joint performance, Marie Julia Bollansée and the audience
at S.M.A.K. Gent, on Sunday 19/9/2021 from 1PM until 5PM
Hadewych Cocquyt, photographs
Cynthia Vertessen en Pablo Bollansée, video-camera
Mit Hendrickx, knitwork
Marie Julia Bollansée, concept, performance, felt garb
Ann Hoste, curator
S.M.A.K. staff ,making it happen
Alicia, Dirk, Linde, Nomi, Suzanna, assistance
Abbey Westmalle, Extra Trappist
As an extension of her exhibition GEOLOGY, Marie Julia Bollansée presents a new performance: RIVER. The artist sees rivers as the veins of the earth that carry vital water from its source to the seas. If these arteries are blocked or severed, human lives are in danger. On the lawn next to S.M.A.K., Bollansée creates a new landscape with the “tarpaulin blue” sails typical of her work and a long strip of knitted fabric. She invites visitors to enter the landscape and accompanies them as they cross the river.
“I spread a white, long knitted fabric on a lawn next to S.M.A.K. It was devotedly knitted by my wise mother, using my own handspun yarn. To me, spinning is a form of meditation in the germ that gives rise to works, such as this performance.
The strip resembles a white, narrow river; the landscape it bisects turns ‘tarpaulin blue’.
We all come into contact with ‘flows’ in our lives, both literally and figuratively. Sometimes we have to cross rivers, at other times we can go with the flow. Rivers, the veins of the earth, carry vital water from its source to the seas. If these arteries are blocked or severed, our lives are in danger.
In the performance RIVER, I invite the audience to remove their shoes and socks and step barefoot across the white, narrow river. I ask them to concentrate, not to talk, not to look back and to proceed individually and slowly. A free glass of Trappist beer, a gift from the abbot of Westmalle Abbey, awaits them at the finish.”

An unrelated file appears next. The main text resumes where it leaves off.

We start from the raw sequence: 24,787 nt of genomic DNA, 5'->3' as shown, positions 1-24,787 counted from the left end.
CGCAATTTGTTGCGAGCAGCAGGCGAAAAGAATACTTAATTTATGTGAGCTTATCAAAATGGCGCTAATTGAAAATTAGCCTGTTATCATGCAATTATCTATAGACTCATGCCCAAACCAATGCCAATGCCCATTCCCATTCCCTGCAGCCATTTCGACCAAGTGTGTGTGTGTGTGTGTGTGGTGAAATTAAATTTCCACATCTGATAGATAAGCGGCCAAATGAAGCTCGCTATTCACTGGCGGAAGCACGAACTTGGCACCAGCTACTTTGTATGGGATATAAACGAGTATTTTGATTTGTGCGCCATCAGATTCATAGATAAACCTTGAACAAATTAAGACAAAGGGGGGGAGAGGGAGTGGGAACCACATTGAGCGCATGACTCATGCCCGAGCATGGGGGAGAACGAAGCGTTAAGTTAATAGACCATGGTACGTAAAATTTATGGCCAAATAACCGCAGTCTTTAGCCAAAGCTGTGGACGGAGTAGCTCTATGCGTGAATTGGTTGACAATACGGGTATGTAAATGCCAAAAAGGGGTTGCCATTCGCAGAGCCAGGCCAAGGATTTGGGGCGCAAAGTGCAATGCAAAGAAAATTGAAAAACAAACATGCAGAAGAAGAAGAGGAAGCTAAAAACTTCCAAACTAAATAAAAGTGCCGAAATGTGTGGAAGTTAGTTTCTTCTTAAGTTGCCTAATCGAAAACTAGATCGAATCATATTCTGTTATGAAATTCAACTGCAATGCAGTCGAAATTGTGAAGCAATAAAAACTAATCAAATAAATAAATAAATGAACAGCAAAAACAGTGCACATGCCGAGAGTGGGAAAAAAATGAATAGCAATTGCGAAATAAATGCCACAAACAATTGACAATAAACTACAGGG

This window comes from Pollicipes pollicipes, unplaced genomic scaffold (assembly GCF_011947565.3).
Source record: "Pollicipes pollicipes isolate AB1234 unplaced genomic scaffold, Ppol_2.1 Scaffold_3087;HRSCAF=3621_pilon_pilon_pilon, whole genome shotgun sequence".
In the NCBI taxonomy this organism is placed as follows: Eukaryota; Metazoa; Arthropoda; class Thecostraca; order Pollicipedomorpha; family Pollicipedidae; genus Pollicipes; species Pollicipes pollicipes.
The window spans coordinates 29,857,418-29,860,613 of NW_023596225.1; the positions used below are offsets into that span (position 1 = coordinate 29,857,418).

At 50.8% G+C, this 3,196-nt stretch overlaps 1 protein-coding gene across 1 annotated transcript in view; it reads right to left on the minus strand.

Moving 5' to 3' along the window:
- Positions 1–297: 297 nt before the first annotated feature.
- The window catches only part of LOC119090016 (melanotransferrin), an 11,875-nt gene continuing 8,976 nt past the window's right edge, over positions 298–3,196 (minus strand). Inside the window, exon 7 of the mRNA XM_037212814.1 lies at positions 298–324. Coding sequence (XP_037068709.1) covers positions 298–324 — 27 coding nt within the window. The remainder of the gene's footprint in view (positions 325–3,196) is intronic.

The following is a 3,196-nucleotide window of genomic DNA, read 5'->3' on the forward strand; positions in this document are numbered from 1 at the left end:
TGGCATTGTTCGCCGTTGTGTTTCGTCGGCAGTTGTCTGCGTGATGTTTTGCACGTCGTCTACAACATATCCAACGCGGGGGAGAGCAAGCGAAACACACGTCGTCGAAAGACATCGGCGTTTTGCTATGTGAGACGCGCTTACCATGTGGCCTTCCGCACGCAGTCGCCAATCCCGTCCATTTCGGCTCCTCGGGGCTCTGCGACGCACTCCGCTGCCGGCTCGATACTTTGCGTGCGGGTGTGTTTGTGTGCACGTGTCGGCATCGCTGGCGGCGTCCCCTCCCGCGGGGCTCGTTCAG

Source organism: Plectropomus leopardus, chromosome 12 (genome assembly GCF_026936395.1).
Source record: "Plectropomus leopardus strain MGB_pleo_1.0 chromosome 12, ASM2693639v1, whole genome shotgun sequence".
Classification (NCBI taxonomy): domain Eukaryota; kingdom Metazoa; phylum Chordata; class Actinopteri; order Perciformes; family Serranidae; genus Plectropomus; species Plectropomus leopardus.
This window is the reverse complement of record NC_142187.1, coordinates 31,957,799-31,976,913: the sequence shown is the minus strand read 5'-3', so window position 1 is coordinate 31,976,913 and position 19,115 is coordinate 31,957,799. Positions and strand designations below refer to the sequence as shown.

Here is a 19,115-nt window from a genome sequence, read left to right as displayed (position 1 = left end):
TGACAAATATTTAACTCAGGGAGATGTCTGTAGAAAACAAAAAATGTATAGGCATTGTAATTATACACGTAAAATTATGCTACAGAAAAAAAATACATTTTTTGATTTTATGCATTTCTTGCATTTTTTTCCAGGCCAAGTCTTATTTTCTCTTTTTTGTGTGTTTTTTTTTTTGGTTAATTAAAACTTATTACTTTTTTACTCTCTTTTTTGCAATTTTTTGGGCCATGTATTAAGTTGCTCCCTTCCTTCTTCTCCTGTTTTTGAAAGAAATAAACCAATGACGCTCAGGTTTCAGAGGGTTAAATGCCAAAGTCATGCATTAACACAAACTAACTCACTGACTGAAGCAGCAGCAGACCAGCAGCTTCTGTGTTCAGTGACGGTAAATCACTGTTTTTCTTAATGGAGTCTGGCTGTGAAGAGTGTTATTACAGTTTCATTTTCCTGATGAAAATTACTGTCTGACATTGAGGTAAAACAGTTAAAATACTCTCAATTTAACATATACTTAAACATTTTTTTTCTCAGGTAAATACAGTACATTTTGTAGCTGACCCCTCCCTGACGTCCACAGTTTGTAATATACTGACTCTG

In form, RIVER resembles the work of Giotto, an artist I admire because he was the first Renaissance painter to fall in love with the colour blue. He painted the entire ceiling of the Scrovegni Chapel in Padua with the magical blue pigment created from the lapis lazuli found in Afghanistan, allowing the golden stars to shine within. Under the lapis lazuli sky and in long strips, he sketched biblical scenes from the life of Jesus and his ancestors (on his mother’s side).
RIVER finds its origin in Benares (India) and Kathmandu (Nepal). Benares, or Varanasi, is an ancient city situated on the banks of the Ganges. In India, Hindus aspire to make a pilgrimage to Varanasi at least once in their lifetime and, if possible, to even die there. Their bodies can thus be cremated on the pyres that line the water’s edge, the ashes of which are scattered in the Ganges. Only then are their souls liberated and they can enter Nirvana. In Kathmandu I witnessed the same funeral rites taking place on the banks of the Bagmati River. Hindus and Buddhists both have great faith in their rivers. The waters of their sacred rivers have the power to purify them spiritually. Being there, I saw and smelled how terribly polluted the Ganges and the Bagmati River are nowadays.
I created a participatory performance especially for Benares: I spread my blue tarpaulin on the banks of the Ganges and asked people to walk barefoot across it, following the direction of the current.
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